A new study confirms what many Angelenos already know in their heart of hearts: Sooner or later, the San Andreas Fault will will wreak havoc on Los Angeles.
A study released this month by the US Geological Survey examines 11 previous earthquakes that have occurred on the Big Bend section of the southern San Andreas Fault near Frazier Mountain in the Los Padres National Forest. Major earthquakes have ruptured at this site close to the Grapevine every 100 years or so, according to geological evidence examined by researchers.
As the last rupture occurred in 1857, the area is long overdue for a significant seismic event. That earthquake was an especially large one—magnitude 7.9—and its severity could explain why the fault has been fairly inactive since then, as seismologist Egill Hauksson tells the Los Angeles Times.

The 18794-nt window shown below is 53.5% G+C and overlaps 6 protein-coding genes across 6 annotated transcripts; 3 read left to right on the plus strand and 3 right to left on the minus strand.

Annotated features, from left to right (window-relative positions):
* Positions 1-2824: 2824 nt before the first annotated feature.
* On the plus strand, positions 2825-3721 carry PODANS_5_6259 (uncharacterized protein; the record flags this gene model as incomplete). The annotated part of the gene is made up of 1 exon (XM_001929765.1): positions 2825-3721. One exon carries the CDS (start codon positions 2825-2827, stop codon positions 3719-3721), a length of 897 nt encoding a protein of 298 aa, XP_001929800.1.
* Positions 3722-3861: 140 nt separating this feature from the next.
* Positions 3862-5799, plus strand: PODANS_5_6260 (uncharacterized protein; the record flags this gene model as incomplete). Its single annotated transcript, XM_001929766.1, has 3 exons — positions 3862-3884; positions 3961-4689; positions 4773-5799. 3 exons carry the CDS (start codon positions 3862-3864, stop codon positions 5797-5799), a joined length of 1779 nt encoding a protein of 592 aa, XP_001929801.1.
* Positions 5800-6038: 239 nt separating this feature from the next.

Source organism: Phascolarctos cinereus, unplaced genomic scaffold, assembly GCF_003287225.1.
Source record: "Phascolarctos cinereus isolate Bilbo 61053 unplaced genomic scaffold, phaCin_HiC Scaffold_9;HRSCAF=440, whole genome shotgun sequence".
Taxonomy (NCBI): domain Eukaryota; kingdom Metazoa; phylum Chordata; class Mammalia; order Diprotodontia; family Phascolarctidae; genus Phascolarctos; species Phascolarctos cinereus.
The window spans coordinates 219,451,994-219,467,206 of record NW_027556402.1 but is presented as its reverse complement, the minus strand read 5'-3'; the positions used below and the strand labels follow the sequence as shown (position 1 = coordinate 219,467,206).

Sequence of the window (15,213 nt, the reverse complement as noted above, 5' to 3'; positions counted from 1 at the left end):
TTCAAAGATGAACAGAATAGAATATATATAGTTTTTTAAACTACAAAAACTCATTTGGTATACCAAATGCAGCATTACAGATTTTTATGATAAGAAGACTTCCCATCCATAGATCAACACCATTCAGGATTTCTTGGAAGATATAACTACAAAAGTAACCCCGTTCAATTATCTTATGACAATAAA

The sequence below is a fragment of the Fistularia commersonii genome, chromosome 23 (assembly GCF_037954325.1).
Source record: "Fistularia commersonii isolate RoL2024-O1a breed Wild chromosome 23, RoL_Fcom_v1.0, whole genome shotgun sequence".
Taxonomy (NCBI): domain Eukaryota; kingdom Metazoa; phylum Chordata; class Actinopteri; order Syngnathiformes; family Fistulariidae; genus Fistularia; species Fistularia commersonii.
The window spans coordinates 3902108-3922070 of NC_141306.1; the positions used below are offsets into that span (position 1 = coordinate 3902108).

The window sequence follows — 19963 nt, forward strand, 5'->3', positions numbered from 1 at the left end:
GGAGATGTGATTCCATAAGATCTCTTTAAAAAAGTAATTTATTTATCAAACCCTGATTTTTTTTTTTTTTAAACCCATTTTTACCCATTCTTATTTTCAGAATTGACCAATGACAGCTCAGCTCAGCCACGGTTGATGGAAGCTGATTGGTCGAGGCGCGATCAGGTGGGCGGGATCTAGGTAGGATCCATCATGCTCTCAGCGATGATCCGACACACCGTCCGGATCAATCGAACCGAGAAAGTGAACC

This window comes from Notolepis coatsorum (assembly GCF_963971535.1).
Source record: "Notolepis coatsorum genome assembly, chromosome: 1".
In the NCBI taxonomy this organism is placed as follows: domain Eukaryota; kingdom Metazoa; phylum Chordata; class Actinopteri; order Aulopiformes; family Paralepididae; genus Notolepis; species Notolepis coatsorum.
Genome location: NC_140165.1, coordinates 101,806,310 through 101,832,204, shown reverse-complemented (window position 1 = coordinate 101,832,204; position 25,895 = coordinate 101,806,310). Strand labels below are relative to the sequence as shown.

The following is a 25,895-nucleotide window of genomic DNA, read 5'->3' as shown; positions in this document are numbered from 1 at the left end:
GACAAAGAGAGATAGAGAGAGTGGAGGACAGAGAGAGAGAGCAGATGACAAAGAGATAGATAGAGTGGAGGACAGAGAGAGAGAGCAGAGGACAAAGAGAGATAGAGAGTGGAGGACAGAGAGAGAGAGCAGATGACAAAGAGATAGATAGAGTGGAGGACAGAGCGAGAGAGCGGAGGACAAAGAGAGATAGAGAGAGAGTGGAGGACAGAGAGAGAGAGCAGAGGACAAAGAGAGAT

The earthquakes examined by the authors of the study were most often around 7.5, a magnitude significantly less devastating than 7.9, but scientists say that’s still powerful enough to cause tremendous disruption across Southern California. If the magnitude of the next earthquake climbs higher than that, it could be disastrous.
As the Times notes, the USGS has already run simulations of a 7.8 magnitude earthquake striking Southern California, and the results are just short of apocalyptic. Such an event would claim the lives of an estimated 1,800 residents, seriously injuring another 50,000.
A video simulation, released last year by the Southern California Earthquake Center, shows how a magnitude 8.0 earthquake (not likely, but certainly a possibility) would affect Los Angeles. It’s not pretty.
If you’re worried about how you’ll fare when “The Big One” hits, you can check to see if your residence is listed in a database of vulnerable buildings compiled by the Times using city data.